REVIEW: @WaitressMusical @SaraBareilles @kifferfitz @caithoula #BrooksAtkinsonTheatre 2nd March 2018

IMG_5243So whilst in NYC for a few days myself and my girlfriend went to see Waitress at the Brooks Atkinson Theatre. The main reason for this being the theatre was 50 metres away from our hotel (honesty being the best policy I believe). That aside, it also had an extra bonus in that Sara Bareilles – the composer & lyricist was appearing as Jenna.

If you don’t know much about Waitress, it was a quirky little film from 2007, written by the late  Adrienne Shelly and starred Keri Russell in the lead role. It was bought by Fox Searchlight pictures for about $6 million, and went on to make $16 million, winning plaudits along the way.

It tells the story of a young woman trapped in a little town, a loveless marriage and a dead-end job as a waitress, who falls into the next trap of an unwanted pregnancy. Escape beckons when she falls in love with her gynaecologist, but he hesitates to leave his practice and his wife.

Staging wise it’s like nothing I’ve seen before. There’s not the effects like Wicked, or Frozen, but in its own way, the Brooks Atkinson Theatre is a small venue and that adds to the cosiness of the musical. It’s a little piece of small town USA in the big city.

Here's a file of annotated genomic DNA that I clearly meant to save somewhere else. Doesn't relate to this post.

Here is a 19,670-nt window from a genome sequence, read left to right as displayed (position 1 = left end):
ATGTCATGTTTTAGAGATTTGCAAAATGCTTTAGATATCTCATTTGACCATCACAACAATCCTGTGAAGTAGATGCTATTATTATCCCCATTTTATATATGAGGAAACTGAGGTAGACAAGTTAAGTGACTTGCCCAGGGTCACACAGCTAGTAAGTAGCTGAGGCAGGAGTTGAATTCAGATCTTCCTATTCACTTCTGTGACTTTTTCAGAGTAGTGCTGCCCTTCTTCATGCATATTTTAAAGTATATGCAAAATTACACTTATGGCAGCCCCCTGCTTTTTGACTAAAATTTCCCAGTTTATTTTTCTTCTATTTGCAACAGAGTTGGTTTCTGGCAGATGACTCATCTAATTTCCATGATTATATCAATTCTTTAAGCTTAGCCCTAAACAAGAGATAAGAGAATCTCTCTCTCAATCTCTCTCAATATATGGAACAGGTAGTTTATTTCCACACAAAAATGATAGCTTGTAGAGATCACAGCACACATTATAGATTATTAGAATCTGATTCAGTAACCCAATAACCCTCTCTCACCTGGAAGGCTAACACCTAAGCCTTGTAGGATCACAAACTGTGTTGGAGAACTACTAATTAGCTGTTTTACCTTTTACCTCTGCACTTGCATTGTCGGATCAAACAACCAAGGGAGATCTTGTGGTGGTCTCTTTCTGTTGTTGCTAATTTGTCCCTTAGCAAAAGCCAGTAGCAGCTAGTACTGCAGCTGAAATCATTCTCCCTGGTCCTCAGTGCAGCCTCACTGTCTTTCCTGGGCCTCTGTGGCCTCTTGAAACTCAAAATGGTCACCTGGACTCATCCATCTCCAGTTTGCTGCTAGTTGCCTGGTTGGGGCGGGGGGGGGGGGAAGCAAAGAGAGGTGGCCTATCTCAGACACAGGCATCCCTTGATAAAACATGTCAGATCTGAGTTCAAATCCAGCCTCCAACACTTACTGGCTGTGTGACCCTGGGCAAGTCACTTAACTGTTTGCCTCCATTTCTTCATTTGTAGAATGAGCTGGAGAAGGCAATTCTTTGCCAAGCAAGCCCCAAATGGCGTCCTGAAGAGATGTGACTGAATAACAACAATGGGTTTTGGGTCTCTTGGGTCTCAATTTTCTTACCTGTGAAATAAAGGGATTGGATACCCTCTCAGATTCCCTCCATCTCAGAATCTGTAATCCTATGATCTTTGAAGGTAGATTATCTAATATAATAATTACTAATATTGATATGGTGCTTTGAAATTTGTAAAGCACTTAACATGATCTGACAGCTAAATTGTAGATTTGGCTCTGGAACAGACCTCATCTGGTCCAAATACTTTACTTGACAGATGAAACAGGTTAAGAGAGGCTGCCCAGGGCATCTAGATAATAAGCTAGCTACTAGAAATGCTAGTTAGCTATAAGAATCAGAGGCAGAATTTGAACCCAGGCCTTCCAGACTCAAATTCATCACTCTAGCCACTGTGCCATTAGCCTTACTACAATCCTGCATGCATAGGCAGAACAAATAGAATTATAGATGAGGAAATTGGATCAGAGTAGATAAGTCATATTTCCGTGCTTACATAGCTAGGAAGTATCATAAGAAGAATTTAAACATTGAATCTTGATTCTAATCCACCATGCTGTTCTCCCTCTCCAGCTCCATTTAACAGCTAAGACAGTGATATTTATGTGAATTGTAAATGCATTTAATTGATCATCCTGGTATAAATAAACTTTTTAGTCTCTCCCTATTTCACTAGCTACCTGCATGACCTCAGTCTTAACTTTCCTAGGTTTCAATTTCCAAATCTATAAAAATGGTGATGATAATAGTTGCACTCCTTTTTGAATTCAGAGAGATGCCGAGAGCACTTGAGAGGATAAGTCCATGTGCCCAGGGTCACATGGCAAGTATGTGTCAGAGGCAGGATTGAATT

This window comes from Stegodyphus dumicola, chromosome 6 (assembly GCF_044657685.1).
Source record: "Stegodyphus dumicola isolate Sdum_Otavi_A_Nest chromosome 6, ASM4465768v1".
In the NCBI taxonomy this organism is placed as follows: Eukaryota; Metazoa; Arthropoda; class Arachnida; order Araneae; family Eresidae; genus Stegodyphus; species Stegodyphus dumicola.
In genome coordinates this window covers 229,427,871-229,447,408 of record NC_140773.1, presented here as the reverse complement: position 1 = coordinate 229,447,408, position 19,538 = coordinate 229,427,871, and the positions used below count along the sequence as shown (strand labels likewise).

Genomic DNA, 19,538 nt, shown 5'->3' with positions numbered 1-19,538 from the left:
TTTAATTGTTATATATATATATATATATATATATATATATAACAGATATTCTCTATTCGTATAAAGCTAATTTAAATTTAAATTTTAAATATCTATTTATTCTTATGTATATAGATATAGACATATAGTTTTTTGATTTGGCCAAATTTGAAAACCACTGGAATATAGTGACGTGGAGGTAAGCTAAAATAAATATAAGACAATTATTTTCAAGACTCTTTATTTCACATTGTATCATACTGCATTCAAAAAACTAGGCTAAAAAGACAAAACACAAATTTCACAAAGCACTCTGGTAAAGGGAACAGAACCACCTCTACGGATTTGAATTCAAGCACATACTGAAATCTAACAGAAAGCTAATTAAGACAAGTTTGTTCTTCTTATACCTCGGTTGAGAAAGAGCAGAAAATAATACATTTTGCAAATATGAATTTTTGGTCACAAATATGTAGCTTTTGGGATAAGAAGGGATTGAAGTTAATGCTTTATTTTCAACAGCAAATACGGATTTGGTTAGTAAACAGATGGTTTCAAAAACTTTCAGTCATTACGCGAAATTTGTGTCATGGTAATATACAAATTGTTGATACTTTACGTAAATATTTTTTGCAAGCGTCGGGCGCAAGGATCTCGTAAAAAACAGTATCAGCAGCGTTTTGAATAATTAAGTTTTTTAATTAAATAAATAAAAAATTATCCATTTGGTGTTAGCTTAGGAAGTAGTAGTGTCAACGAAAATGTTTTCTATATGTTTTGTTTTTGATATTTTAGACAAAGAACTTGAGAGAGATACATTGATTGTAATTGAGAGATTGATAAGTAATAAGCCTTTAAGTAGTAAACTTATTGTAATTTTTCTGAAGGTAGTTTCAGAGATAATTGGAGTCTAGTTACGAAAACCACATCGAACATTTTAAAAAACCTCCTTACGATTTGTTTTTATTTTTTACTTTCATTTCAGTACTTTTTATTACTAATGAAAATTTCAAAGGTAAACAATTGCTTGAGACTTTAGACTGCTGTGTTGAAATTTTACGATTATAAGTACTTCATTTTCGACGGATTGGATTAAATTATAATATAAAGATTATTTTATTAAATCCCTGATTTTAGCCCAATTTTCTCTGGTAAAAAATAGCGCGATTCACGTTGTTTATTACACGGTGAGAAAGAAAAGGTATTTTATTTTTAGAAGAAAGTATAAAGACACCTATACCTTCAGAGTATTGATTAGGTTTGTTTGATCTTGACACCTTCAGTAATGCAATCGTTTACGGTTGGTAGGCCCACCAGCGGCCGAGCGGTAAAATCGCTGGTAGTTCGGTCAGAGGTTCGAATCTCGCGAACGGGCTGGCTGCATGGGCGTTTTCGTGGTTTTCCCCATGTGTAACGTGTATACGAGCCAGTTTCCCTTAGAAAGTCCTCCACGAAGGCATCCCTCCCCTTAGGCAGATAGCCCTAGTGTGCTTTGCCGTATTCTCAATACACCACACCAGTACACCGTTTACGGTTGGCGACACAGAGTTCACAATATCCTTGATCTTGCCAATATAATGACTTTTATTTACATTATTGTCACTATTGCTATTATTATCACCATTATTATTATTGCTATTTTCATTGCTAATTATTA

Musically, it feels right – with lyrics written and performed by Sara Bareilles. It has a country contemporary feel that oozes emotion with each note. Till seeing it, I’d not heard any of the score, but once was enough and it left me wanting more – so much so, upon arriving back in the UK I bought the original cast album and Sara’s album of songs from the musical.

As a lead character, Sara Bareilles is able to inhabit the role quite well – considering she wrote the music and lyrics – there were moments that left me speechless – “She used to be mine” certainly has left a lasting impression.

NaTasha Yvette Williams as Becky (a role once taken by Keala Settle – her that now is part of The Greatest Showman), together with Caitlin Houlahan as Dawn provide the perfect harmony and backing to the main story, and both excel with their own story arcs.

Drew Gehling as Dr Pomatter plays Jenna’s love interest with brilliant comic timing, as does Christopher Fitzgerald as Ogie for Dawn. His “Never ever getting rid of me” performance ranks as one of my favourite musical theatre moments – ever!

My one slight problem with the production lays in the fact, will it transfer across the pond to the UK? The musical style is intrinsically American country – so would audiences in the UK buy into it? I don’t see why it shouldn’t work – Leann Rimes, Shania Twain, and Taylor Swift are all country music based – and they’ve done quite well over here.

I hope it does, because I’d say you need to see it. If you’re a fan of Sara Bareilles, the film Waitress, or a beautifully written musical that will send you away with a song in your heart, and the taste of pie in your belly, this is for you.

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REVIEW: Patrick Downes

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